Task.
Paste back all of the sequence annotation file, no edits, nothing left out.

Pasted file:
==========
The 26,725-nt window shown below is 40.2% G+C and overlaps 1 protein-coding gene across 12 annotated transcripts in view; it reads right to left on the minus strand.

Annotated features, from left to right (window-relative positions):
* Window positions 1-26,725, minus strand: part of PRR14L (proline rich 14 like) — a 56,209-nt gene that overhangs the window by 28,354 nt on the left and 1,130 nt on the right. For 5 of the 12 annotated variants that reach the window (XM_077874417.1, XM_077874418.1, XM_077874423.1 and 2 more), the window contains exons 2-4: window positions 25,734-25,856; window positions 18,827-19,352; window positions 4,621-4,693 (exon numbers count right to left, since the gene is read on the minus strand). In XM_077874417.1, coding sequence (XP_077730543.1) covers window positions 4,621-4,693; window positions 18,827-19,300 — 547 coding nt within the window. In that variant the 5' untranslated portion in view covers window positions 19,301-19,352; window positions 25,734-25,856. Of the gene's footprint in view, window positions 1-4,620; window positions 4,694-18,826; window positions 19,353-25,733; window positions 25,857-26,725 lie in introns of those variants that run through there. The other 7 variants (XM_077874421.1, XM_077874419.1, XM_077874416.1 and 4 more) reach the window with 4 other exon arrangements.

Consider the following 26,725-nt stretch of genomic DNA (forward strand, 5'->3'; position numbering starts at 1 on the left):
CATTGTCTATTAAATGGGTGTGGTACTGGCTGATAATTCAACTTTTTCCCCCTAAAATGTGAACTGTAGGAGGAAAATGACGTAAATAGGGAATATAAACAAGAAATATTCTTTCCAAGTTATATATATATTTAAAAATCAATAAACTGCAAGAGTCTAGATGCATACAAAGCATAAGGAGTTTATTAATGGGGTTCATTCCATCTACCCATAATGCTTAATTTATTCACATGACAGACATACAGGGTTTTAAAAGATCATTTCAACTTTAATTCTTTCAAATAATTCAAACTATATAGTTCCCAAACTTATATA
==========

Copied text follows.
The 26,725-nt window shown below is 40.2% G+C and overlaps 1 protein-coding gene across 12 annotated transcripts in view; it reads right to left on the minus strand.

Annotated features, from left to right (window-relative positions):
* Window positions 1-26,725, minus strand: part of PRR14L (proline rich 14 like) — a 56,209-nt gene that overhangs the window by 28,354 nt on the left and 1,130 nt on the right. For 5 of the 12 annotated variants that reach the window (XM_077874417.1, XM_077874418.1, XM_077874423.1 and 2 more), the window contains exons 2-4: window positions 25,734-25,856; window positions 18,827-19,352; window positions 4,621-4,693 (exon numbers count right to left, since the gene is read on the minus strand). In XM_077874417.1, coding sequence (XP_077730543.1) covers window positions 4,621-4,693; window positions 18,827-19,300 — 547 coding nt within the window. In that variant the 5' untranslated portion in view covers window positions 19,301-19,352; window positions 25,734-25,856. Of the gene's footprint in view, window positions 1-4,620; window positions 4,694-18,826; window positions 19,353-25,733; window positions 25,857-26,725 lie in introns of those variants that run through there. The other 7 variants (XM_077874421.1, XM_077874419.1, XM_077874416.1 and 4 more) reach the window with 4 other exon arrangements.

Consider the following 26,725-nt stretch of genomic DNA (forward strand, 5'->3'; position numbering starts at 1 on the left):
CATTGTCTATTAAATGGGTGTGGTACTGGCTGATAATTCAACTTTTTCCCCCTAAAATGTGAACTGTAGGAGGAAAATGACGTAAATAGGGAATATAAACAAGAAATATTCTTTCCAAGTTATATATATATTTAAAAATCAATAAACTGCAAGAGTCTAGATGCATACAAAGCATAAGGAGTTTATTAATGGGGTTCATTCCATCTACCCATAATGCTTAATTTATTCACATGACAGACATACAGGGTTTTAAAAGATCATTTCAACTTTAATTCTTTCAAATAATTCAAACTATATAGTTCCCAAACTTATATA